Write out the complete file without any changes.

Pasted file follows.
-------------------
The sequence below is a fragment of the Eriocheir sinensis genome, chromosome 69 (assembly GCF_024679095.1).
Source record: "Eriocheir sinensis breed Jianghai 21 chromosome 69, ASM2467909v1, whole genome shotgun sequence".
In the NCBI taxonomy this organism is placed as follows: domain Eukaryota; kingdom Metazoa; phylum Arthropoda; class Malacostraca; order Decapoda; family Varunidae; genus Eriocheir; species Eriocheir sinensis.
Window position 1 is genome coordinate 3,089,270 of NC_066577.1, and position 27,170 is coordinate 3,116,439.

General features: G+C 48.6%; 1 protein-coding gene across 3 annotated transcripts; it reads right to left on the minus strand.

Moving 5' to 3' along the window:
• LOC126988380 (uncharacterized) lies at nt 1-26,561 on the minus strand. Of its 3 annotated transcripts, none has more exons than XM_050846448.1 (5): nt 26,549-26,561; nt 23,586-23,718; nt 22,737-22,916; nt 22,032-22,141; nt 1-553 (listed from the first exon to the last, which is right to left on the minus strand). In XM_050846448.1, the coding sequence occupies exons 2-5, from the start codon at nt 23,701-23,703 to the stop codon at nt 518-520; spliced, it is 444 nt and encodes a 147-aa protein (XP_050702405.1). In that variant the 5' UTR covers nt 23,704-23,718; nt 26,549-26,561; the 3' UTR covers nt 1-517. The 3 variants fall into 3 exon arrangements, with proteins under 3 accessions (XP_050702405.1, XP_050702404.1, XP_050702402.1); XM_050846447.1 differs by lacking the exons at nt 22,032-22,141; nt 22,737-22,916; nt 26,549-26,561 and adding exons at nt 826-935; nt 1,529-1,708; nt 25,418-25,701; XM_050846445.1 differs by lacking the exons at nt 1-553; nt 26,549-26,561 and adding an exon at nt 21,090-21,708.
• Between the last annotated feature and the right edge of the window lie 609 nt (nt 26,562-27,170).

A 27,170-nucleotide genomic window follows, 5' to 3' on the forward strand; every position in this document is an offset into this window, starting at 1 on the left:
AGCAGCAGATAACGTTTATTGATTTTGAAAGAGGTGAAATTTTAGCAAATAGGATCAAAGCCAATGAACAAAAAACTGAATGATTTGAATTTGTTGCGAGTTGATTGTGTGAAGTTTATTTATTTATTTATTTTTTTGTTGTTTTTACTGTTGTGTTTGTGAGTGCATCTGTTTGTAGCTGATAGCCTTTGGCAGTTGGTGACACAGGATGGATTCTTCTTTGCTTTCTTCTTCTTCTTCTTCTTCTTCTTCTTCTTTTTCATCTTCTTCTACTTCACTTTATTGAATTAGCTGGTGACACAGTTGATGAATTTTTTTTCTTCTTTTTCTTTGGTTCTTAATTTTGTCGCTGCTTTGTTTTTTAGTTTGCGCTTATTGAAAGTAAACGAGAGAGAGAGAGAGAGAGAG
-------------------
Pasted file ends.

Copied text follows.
The sequence below is a fragment of the Eriocheir sinensis genome, chromosome 69 (assembly GCF_024679095.1).
Source record: "Eriocheir sinensis breed Jianghai 21 chromosome 69, ASM2467909v1, whole genome shotgun sequence".
In the NCBI taxonomy this organism is placed as follows: domain Eukaryota; kingdom Metazoa; phylum Arthropoda; class Malacostraca; order Decapoda; family Varunidae; genus Eriocheir; species Eriocheir sinensis.
Window position 1 is genome coordinate 3,089,270 of NC_066577.1, and position 27,170 is coordinate 3,116,439.

General features: G+C 48.6%; 1 protein-coding gene across 3 annotated transcripts; it reads right to left on the minus strand.

Moving 5' to 3' along the window:
• LOC126988380 (uncharacterized) lies at nt 1-26,561 on the minus strand. Of its 3 annotated transcripts, none has more exons than XM_050846448.1 (5): nt 26,549-26,561; nt 23,586-23,718; nt 22,737-22,916; nt 22,032-22,141; nt 1-553 (listed from the first exon to the last, which is right to left on the minus strand). In XM_050846448.1, the coding sequence occupies exons 2-5, from the start codon at nt 23,701-23,703 to the stop codon at nt 518-520; spliced, it is 444 nt and encodes a 147-aa protein (XP_050702405.1). In that variant the 5' UTR covers nt 23,704-23,718; nt 26,549-26,561; the 3' UTR covers nt 1-517. The 3 variants fall into 3 exon arrangements, with proteins under 3 accessions (XP_050702405.1, XP_050702404.1, XP_050702402.1); XM_050846447.1 differs by lacking the exons at nt 22,032-22,141; nt 22,737-22,916; nt 26,549-26,561 and adding exons at nt 826-935; nt 1,529-1,708; nt 25,418-25,701; XM_050846445.1 differs by lacking the exons at nt 1-553; nt 26,549-26,561 and adding an exon at nt 21,090-21,708.
• Between the last annotated feature and the right edge of the window lie 609 nt (nt 26,562-27,170).

A 27,170-nucleotide genomic window follows, 5' to 3' on the forward strand; every position in this document is an offset into this window, starting at 1 on the left:
AGCAGCAGATAACGTTTATTGATTTTGAAAGAGGTGAAATTTTAGCAAATAGGATCAAAGCCAATGAACAAAAAACTGAATGATTTGAATTTGTTGCGAGTTGATTGTGTGAAGTTTATTTATTTATTTATTTTTTTGTTGTTTTTACTGTTGTGTTTGTGAGTGCATCTGTTTGTAGCTGATAGCCTTTGGCAGTTGGTGACACAGGATGGATTCTTCTTTGCTTTCTTCTTCTTCTTCTTCTTCTTCTTCTTCTTTTTCATCTTCTTCTACTTCACTTTATTGAATTAGCTGGTGACACAGTTGATGAATTTTTTTTCTTCTTTTTCTTTGGTTCTTAATTTTGTCGCTGCTTTGTTTTTTAGTTTGCGCTTATTGAAAGTAAACGAGAGAGAGAGAGAGAGAGAG